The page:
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I'm recently reading a research paper on the yield curve by Salomon brothers and in it it states that when the forward curve is above the par yield curve, it is seen as cheaper. If for example, the years 9-12 of the forward rate curve lie above the par yield curve with the forward 12 year rate above the 9 year rate as well, it is recommended to buy the 12 year bond while selling the 9 year bond.

Unfortunately, I am unable to accurately grasp the concept behind this in relation to the par yield curve. Please help! Thank you!

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First, it's not true that a market sector is cheap whenever the forward curve lies above the par curve. In fact, whenever the yield curve is upward sloping, the forward curve will always lie above the par curve. Conversely, when the yield curve is downward sloping, forwards will always lie beneath the par curve. In the example you quoted, Ilmanen chose a day on which the par curve is virtually flat to make a very specific point: forwards can amplify small misplacing.

To understand the rich/cheap signals, let's think through the shape of the yield curve first: the forward curve Ilmanen provided (we'll call it "Curve A") is not particularly smooth. But it can be argued that a sensible forward curve SHOULD be very smooth; after all, market participants can't possible have very differing views regarding short-term interest rate 10-years from today vs 11-years from today. So imagine that there is a "fair value" version of the forward curve that's super smooth (we'll call it "Curve B").

Now let's price bonds with the two curves. Because the forward rates on curve A (the wavy one) in the 12-year sector are particularly high, bond cash flows, when discounted with these high forward rates, will result in lower prices. By contrast, the forward rates on the fair value curve B will be much lower – because of the smoothness constraint, the curve can't swing up like that. Accordingly, the fair value of 12-year bonds, when priced using these lower forward interest rates, will be higher. This is why the 12-year sector can be perceived as cheaper than fair value.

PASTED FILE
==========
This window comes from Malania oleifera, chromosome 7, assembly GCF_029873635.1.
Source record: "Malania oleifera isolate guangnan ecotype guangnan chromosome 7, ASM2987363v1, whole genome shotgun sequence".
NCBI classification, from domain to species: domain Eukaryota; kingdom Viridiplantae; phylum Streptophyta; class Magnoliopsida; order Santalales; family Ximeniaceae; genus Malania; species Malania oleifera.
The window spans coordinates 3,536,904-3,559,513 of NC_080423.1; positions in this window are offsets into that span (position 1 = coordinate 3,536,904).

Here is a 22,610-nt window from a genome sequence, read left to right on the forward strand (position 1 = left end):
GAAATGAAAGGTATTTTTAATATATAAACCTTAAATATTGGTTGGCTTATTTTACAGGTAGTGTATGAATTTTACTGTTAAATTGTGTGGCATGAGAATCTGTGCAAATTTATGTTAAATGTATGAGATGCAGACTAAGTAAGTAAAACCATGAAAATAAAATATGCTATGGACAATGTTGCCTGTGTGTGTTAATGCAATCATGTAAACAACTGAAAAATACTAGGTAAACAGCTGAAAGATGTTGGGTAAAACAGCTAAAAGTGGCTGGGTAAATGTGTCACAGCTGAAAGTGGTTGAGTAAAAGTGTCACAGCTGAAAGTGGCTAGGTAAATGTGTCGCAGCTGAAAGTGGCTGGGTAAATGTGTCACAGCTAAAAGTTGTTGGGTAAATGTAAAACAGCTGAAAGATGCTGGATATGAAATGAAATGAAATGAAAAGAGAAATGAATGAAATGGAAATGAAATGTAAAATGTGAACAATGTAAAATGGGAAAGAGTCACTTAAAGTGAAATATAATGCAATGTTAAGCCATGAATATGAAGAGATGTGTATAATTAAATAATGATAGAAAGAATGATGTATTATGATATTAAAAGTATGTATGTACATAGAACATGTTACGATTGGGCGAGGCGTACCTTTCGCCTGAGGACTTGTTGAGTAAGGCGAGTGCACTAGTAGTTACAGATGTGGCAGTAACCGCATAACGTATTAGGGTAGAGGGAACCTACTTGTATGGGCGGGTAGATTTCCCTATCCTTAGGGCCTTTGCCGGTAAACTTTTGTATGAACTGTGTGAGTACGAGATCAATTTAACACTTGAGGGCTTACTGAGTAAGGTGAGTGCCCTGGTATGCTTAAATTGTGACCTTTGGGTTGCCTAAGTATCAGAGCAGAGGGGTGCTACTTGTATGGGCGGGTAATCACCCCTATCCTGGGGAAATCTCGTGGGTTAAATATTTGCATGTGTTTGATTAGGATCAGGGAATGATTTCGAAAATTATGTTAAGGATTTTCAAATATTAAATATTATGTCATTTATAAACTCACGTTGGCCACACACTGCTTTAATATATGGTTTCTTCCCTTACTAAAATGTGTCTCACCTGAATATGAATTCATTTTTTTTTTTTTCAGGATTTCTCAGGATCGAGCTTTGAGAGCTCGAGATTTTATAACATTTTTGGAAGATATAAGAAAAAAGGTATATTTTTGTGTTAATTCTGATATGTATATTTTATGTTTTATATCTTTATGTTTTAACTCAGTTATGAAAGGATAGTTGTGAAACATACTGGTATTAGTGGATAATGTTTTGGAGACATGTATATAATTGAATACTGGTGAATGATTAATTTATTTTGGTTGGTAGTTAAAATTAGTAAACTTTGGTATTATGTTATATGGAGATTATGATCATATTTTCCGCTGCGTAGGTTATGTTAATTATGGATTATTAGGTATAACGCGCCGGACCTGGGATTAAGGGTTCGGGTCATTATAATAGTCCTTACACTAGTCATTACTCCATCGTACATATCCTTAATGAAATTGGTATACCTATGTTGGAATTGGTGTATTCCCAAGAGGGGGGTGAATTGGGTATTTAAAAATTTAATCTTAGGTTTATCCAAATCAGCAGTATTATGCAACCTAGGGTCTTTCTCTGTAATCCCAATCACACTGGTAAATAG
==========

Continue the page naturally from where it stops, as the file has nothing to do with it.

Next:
In practice, it's probably easier to build a smooth forward curve and calculate spreads relative to this smooth curve, instead of depending on a wavy forward curve to detect rich/cheap signals.

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  • $\begingroup$ Thank you for your excellent insight! Can't upvote you as I don't have 15 rep but I truly appreciate your comment. Cheers! $\endgroup$ – Timothy Ng Feb 27 '15 at 5:44
  • $\begingroup$ Hi sorry I've a follow up question. In the same paper on page 5 it states that selling a unit of the 2 year and buying a duration weighted 10y will produce negative carry. I don't quite understand this as doesnt the 10y provide higher yield returns compared to the 2y? $\endgroup$ – Timothy Ng Mar 6 '15 at 7:56
  • $\begingroup$ @TimothyNg 2-year note DV01 today is 1.96, while 10-year is 8.88. So for each unit of 10-year note you buy, you have to sell 4.53 units of the 2-year note. In yield terms, 2-year note carry over 3-months is 6.8bp, 10-year note carry over 3-month is 5.7bp, so -1.1bp net. But it gets worse, 2-year roll down over 3-months is 10.5bp, and 10-year roll down over 3-months is 2.3bp, -8.2bp net. Total roll and carry over three months for a 2s/10s flattener is therefore -9.3bp. $\endgroup$ – Helin Mar 6 '15 at 16:59
  • $\begingroup$ Thank you once again haginile. Excellent and easy to understand comments! Sorry i dont have any way to upvote your comment $\endgroup$ – Timothy Ng Mar 10 '15 at 5:49
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    $\begingroup$ @TimothyNg Extremely practical! At the end of the day, trading the yield curve boils down to understanding what's priced into the curve (which these seven papers are all about) and how your views differ. I've known people who short sell bonds just because they believe yields will rise. You'll never make this kind of mistake after reading these papers -- upward sloping forward curves already imply higher yields, and you only go short if you believe bonds will underperform forwards. All of these most important lessons are fully covered in these papers. $\endgroup$ – Helin Mar 11 '15 at 4:34

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